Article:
Most everyone has heard of “Mother’s Little Helper” – meprobamate (brand name Miltown) – a sedative popularized in the 1966 Rolling Stones song. Because of its abuse potential, including by housewives of folklore, it eventually became a controlled substance. In 2013, another accommodating drug was popularized in the outdoor literature in an Outside magazine story, “Climber’s Little Helper.” It was not about unhappy housewives, but an amateur climber who took wildly high doses of dexamethasone to enhance his chances of summiting Mt. Everest and his ensuing complicated medical issues. But is there really “rampant use of performance-enhancing drugs” (PEDs) in the mountains – rampant enough to have if not a song written about it, then a sensational story – and is dexamethasone really “dope”?
If “dope” is defined as “a drug taken by an athlete to improve performance” (Oxford English Dictionary), then yes, dexamethasone, a glucocorticoid prescribed for a number of indications, falls into this category. “Dex” is prohibited by the World Anti-Doping Agency (WADA):
Worldwide Anti-Doping Agency Prohibited List 2017
The same goes for acetazolamide, a carbonic anhydrase inhibitor indicated for glaucoma but prohibited by WADA because it is a diuretic.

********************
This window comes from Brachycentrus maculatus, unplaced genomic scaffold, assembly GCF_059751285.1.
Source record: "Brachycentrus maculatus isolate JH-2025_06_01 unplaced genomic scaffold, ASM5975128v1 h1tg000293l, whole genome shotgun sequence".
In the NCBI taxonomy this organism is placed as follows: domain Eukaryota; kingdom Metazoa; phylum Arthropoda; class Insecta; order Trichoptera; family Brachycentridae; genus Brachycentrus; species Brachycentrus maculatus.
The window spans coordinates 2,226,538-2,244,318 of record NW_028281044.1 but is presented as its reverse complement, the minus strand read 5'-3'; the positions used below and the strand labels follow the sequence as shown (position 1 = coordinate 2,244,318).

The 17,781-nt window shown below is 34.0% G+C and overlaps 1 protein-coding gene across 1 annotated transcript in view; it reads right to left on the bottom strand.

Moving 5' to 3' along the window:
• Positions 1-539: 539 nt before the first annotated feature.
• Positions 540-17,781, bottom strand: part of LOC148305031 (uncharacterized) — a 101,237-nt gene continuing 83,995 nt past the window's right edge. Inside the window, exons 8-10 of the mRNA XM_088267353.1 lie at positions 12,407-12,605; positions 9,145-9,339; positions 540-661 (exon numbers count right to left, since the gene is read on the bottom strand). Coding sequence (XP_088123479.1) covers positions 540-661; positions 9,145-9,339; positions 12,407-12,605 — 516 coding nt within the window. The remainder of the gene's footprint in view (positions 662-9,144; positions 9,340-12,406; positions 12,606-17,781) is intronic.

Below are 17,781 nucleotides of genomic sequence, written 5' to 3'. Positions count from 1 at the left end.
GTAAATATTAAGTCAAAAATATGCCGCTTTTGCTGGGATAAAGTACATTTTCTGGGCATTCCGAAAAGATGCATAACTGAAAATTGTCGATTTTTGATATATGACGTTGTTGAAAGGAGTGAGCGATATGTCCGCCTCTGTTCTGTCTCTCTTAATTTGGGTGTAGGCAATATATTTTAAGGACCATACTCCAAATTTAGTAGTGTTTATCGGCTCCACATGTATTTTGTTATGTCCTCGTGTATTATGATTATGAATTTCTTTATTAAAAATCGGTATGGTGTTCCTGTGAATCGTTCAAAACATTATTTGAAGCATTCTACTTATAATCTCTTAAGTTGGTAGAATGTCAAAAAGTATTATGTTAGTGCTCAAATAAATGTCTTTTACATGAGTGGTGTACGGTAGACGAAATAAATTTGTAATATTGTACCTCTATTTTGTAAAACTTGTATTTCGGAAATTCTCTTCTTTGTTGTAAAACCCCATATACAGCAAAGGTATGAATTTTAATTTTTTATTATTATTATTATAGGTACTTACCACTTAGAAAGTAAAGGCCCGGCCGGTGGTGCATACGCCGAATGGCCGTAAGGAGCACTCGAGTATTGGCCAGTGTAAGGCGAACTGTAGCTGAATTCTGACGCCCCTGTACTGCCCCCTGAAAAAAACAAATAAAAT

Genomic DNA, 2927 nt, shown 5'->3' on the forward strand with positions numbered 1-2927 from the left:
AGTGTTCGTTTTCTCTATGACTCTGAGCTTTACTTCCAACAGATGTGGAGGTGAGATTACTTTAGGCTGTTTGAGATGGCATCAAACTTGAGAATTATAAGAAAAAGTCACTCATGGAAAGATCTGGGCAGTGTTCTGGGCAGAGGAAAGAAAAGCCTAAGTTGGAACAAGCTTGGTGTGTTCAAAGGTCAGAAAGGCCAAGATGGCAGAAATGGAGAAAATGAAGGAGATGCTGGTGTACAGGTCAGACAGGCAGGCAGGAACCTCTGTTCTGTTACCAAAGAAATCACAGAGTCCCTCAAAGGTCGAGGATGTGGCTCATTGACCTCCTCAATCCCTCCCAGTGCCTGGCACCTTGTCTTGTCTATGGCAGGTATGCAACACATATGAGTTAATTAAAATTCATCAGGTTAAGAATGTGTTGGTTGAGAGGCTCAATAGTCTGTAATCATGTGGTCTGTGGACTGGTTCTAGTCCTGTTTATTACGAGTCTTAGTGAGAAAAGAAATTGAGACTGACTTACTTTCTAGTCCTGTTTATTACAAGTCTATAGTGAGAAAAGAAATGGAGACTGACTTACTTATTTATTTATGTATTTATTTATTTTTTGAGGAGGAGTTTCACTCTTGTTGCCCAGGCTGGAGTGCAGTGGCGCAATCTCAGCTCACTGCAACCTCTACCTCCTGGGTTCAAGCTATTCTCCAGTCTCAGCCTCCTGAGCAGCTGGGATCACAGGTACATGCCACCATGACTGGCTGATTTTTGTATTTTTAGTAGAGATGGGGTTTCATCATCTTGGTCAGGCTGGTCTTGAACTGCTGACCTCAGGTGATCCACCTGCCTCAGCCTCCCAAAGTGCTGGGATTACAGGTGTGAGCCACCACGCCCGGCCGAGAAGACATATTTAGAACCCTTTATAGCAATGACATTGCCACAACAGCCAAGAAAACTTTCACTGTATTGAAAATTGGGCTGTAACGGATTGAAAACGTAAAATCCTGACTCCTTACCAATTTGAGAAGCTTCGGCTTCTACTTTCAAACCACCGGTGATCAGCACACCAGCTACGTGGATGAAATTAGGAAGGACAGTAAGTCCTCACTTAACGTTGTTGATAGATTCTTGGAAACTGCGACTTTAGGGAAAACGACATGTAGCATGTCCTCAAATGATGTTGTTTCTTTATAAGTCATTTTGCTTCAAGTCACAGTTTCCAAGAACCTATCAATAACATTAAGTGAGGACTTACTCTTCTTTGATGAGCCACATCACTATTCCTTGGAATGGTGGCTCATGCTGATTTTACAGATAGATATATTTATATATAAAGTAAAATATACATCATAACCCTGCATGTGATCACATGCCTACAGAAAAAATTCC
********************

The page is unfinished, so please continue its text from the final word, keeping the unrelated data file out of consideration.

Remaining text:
However, dexamethasone and acetazolamide are among the drugs recommended for the prevention and treatment of altitude-related illnesses by the Wilderness Medical Society.
So should these drugs really be considered PEDs when taken during marches up mountains? It really depends on the setting (e.g., competition, organized expedition, leisure trekking) and whom you ask. The use of drugs to aid summit attempts has been around since early expeditions to Mt. Everest in the 1920s, so the debate has been smoldering – and occasionally erupting – long before the expose in “Climber’s Little Helper.” The editorial “Medical and Sporting Ethics of High Altitude Mountaineering: the Use of Drugs and Supplemental Oxygen” was published in Wilderness & Environmental Medicine in 2012 with an accompanying series of commentaries and there were definitely two camps on the issue.
Two documents from the UIAA (International Climbing and Mountaineering Federation-Union International des Associations d’Alpinisme), address the issue of “Drug Use and Misuse in the Mountains.” The medical professionals version was published in High Altitude Medicine & Biology in 2016.
A version for mountaineers and medical laypersons can be found here. This version can also be accessed from the UIAA site, which contains a number of valuable recommendations under their “Library of Recommendations” section.
The UIAA Medical Commission summed up their recommendations with the following statement:
“It is not the UIAA Medcom’s intention to judge. We simply welcome openness and honesty but also want to protect mountaineers from possible harm. We do believe that, wherever possible, the use of drugs specifically taken with the intention to enhance performance should be avoided in the mountains.”
-UIAA Medical Commission, 2014